Friday, March 7, 2008
In Review--2 by The Wailin' Jennys
The Wailin' Jennys
Jericho Beach Records
Red House Records
I landed a regular writing gig in the Skagit Valley in Washington, covering the arts. I am currently writing an article on the Canadian folk-bluegrass trio, The Wailin' Jennys. I received the trio's two CDs as part of my research and what I will say is that I have not been blown away by this kind of musical beauty and strength since I listened to the Beatles' harmonies as a young child or when I first witnessed Lo'Jo in concert at WOMAD USA in 1998.
Two thirds of the Jennys' current lineup hail from Winnipeg--the silky vocals of Ruth Moody and Nicky Mehta carry tinges of the prairies. Their voices wander like tumbleweeds across a desert or like the birds that they sing about on their CDs, "Arlington" (40 Days) and former alto member Annabelle Chvostek's "Swallow" (Firecracker), soar like minstrels on the wind. The third voice of the group has been filled by three singers. First, Cara Luft whose voice you will hear covering the low range on "40 Days," then Annabelle Chvostek who handled alto duties on "Firecracker" and penned some of the strongest songs on that CD. The new member, Heather Masse not only brings a rich, smoky alto voice, but she also anchors the trio with her jazz background and she adds bass to the mix.
I am discovering this trio after it has already gained momentum having made several guest appearances on NPR's "Prairie Home Companion," toured Europe, North American and Australia, and wowed festival promoters, music lovers, and musicians. And what's not to love? These women provide us with feminine harmonies that recall the beauty of such diverse female trios as the current Varttina lineup to the early music Trio Medieval. And a listen to "Apocalypse Lullaby" echoes the Beatles' "Across the Universe." Both songs explore cosmic spirituality and supply us with healing harmonic tones via well-calibrated voices.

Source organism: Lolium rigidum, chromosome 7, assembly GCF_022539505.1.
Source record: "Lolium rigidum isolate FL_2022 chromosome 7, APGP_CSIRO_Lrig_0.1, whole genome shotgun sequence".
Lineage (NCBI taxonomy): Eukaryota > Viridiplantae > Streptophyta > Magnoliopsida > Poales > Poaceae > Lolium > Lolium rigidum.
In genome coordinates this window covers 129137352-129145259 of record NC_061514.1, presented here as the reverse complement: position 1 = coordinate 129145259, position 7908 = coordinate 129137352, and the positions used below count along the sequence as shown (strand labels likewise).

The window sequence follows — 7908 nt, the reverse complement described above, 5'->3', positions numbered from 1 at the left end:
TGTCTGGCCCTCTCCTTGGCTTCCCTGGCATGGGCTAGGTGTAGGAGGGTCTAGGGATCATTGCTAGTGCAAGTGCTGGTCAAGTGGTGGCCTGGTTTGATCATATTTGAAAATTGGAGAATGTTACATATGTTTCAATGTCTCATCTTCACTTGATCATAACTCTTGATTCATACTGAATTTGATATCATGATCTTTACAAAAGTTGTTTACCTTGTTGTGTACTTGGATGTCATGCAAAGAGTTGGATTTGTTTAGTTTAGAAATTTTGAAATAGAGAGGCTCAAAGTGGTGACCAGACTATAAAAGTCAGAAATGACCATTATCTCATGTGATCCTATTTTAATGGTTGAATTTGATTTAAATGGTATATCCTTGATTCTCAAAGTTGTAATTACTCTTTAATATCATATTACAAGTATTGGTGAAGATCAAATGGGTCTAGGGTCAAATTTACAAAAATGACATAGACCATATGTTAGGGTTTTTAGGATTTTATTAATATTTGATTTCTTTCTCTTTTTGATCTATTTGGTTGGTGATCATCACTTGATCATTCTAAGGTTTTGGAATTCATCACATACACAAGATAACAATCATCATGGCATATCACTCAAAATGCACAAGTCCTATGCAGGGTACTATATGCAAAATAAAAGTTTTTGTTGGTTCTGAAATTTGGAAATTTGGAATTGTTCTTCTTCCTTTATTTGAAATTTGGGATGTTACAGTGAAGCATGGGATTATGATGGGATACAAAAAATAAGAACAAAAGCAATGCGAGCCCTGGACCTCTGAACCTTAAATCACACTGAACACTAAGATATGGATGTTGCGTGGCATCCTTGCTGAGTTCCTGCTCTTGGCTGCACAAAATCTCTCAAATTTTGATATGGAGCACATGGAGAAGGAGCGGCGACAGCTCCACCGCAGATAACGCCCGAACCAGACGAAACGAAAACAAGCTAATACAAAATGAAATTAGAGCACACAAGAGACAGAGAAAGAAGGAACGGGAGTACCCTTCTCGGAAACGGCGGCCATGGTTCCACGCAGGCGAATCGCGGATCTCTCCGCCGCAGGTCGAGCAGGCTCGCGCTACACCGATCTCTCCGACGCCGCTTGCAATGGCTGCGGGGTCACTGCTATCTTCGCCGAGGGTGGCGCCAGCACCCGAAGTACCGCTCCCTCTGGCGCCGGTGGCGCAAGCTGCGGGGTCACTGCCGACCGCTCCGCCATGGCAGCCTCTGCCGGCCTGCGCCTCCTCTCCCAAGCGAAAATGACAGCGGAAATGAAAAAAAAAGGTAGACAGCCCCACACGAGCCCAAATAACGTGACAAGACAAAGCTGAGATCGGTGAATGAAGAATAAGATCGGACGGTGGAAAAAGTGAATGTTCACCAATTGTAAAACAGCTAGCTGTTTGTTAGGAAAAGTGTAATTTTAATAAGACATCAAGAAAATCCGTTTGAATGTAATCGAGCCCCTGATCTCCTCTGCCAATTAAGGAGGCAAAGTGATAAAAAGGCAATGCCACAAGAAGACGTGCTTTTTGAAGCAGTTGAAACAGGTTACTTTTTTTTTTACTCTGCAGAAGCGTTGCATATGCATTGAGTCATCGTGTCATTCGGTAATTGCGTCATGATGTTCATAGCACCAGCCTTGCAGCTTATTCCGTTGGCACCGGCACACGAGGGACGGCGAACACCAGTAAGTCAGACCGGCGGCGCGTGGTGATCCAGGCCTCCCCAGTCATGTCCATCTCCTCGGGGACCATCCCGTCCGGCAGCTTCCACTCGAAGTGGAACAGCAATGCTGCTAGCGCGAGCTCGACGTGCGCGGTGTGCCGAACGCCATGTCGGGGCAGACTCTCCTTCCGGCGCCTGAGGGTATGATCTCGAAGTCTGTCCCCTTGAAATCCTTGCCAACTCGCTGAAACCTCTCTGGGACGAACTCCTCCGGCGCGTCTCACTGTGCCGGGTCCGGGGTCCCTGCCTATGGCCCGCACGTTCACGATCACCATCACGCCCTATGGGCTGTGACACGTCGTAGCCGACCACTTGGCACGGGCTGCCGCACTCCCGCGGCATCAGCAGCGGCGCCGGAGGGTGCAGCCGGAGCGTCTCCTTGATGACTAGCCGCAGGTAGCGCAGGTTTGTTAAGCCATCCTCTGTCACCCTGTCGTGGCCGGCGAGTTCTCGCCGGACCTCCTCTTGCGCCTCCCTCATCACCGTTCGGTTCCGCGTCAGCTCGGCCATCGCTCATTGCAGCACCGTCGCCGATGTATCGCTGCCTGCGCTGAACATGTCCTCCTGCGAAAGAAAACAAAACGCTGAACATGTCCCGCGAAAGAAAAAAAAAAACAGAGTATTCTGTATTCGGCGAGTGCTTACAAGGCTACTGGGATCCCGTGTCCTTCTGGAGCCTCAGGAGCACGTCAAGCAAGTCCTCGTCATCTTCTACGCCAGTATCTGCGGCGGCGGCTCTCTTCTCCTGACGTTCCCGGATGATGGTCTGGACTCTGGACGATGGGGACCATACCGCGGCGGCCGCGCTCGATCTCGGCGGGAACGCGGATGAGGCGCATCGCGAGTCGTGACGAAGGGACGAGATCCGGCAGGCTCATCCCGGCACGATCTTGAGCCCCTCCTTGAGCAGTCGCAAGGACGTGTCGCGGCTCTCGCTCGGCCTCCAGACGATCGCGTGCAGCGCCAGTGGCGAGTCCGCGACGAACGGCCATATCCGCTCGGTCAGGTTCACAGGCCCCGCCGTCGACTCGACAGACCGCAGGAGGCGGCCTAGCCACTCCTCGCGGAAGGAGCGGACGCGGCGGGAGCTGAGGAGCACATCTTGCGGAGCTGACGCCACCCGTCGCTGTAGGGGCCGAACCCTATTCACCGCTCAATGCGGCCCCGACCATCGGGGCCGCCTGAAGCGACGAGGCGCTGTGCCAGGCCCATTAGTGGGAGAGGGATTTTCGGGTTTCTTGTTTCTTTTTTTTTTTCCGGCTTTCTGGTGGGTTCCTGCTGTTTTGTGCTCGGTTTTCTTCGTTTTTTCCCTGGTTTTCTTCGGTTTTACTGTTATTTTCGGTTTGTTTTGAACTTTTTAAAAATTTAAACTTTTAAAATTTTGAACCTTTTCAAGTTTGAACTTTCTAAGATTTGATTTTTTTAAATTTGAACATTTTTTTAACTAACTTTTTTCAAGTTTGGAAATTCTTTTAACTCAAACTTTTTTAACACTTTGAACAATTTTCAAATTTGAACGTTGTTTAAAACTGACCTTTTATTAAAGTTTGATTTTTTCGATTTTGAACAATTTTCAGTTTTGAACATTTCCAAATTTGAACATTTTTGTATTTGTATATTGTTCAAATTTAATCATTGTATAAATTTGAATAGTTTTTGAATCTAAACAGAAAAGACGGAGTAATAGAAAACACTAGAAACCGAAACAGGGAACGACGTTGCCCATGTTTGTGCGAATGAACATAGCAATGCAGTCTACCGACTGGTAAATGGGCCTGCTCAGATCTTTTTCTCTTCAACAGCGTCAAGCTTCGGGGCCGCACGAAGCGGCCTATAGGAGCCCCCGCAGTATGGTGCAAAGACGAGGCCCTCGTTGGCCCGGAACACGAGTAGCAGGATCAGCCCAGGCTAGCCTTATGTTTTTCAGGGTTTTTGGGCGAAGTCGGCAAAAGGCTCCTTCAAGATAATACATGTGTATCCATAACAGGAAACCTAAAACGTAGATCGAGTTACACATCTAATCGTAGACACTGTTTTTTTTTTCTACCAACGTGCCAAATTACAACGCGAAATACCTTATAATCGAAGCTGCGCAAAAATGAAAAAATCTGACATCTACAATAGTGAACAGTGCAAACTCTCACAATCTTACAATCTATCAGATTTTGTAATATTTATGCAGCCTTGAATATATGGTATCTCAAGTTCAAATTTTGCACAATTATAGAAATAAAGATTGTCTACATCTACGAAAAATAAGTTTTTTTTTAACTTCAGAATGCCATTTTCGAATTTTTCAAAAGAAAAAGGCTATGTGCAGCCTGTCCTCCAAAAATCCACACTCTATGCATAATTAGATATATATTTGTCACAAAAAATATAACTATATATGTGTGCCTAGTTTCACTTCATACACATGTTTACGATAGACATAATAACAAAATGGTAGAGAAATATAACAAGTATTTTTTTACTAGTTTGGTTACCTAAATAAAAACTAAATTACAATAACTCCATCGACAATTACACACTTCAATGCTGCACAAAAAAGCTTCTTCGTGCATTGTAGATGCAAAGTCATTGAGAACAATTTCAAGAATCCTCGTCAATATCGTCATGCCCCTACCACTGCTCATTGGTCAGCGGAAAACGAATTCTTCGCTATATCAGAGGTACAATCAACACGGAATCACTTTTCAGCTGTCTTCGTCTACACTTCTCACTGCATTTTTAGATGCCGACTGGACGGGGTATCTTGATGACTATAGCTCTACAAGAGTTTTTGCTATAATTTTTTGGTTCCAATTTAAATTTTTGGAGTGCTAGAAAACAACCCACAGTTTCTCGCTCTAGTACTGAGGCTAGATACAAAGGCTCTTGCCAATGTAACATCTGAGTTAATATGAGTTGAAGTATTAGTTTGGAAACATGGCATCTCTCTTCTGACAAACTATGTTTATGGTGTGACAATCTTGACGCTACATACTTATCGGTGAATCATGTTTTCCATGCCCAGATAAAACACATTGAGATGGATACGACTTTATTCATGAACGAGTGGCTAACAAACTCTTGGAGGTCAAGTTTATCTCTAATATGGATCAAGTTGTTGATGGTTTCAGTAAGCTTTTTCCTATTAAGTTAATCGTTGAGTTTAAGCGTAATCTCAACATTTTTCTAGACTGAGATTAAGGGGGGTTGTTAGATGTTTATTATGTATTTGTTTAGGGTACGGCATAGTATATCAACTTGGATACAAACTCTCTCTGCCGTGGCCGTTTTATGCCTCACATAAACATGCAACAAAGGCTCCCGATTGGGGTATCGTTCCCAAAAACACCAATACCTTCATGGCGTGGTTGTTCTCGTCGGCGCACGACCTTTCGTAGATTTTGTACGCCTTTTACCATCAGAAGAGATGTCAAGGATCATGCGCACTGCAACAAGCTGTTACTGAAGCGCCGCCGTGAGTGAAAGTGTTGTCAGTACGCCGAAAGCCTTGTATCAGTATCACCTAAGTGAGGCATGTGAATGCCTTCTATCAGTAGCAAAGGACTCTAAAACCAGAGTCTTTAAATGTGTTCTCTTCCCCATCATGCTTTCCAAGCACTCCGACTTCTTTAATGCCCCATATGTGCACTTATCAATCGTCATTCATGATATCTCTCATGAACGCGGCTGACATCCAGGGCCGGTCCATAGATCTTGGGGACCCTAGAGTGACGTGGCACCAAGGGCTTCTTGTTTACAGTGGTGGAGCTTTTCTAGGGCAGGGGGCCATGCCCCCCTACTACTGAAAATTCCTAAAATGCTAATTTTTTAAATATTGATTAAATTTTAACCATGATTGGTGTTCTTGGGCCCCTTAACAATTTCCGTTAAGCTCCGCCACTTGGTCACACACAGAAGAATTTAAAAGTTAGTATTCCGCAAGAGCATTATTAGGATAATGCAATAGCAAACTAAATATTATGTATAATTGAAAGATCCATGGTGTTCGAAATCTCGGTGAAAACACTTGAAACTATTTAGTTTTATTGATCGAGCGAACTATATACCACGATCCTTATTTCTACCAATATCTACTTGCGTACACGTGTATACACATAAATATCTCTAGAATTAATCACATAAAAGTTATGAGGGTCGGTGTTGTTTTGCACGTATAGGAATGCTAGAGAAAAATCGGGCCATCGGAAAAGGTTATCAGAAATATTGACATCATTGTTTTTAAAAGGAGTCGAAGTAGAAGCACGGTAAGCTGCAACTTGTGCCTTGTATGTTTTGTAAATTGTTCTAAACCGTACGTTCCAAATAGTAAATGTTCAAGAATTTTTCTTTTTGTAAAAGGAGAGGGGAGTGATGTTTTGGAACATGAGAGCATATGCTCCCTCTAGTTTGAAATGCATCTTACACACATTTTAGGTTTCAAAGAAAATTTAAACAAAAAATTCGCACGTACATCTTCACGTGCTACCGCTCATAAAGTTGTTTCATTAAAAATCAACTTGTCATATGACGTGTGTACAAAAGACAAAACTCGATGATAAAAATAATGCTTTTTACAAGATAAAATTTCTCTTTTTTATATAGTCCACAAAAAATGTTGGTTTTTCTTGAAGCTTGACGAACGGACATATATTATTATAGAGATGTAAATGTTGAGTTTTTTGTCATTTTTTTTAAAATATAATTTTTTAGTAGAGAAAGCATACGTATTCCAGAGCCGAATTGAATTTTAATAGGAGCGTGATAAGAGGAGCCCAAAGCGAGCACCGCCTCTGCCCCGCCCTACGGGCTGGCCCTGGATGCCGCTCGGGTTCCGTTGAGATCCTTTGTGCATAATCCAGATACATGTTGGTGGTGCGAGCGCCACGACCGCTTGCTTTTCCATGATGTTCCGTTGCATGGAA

"40 Days" came on the scene in 2004 and this recording possesses a dusky old time folk feel to it. "Saucy Sailor" and some of the traditional arrangements would fit nicely with some the Tradition label's recordings. The cover of Neil Young's "Old Man" brings chills to the spine when these ladies contribute their 3-part harmony. "Arlington" sports a silent yet pervasive spirituality that acts like a new age welcome mat. Cara Luft's (who left the trio to pursue a solo career), "Come All You Sailors" possesses a folk groove that would have fit nicely with the folk resurgence music of the 1970s.
"Firecracker" also features songs about wandering and wanderers, but the overall atmosphere leans closer to old time country or even gospel music, at least on the second track, "Glory Bound." While these women do not sing the blues, some of the songs here give a nod to old blues legends, but only on a subtle basis. The instrumentation and arrangements, even the layering of vocals, suggest bluegrass, country and rambling folk of a bygone age. You will hear harmonica, acoustic guitar, dobro, banjo, mandolin, acoustic bass and even trumpet. The arrangements are lush, but not over produced, warm without falling into sentimentality. And whatever these women are doing, they are on the right path.
Some people say that the Jennys' music is healing and I am in agreement with them. First of all you cannot beat female harmonies for lifting moods and consciousness. Harmony in general will do that. Some listeners might also relate to the lyrics about traveling, wandering, seeking a true home and comfort from others. Some of the lyrics from "40 Days," especially the words of the song, "Heaven When We're Home" certainly hits the right spot in the heart as do the words to "Something to Hold Onto".
These women, with their lush harmonies and smart penmanship grab a hold of the hearts of their listeners and then there is no turning back. They are sirens singing their songs across the prairies conjuring up romantic images of nomadic places in the minds of their listeners. The beauty of their voices haunt, thrill and delight and remind us why music exists in the first place.
There will be those who remember singing songs with their childhood friends on a sunny day. There will be those who remember singing campfire songs and feeling the rush from the harmonies of those songs. There will be people who grew up with old time folk and old time country, but had since forgotten those songs. The Wailin' Jennys rekindle those memories and then some. Hailing from Canada and the U.S., this trio sings Universal songs during an era when some of us are focused on commonality and not differences.
Also posted on World Music Central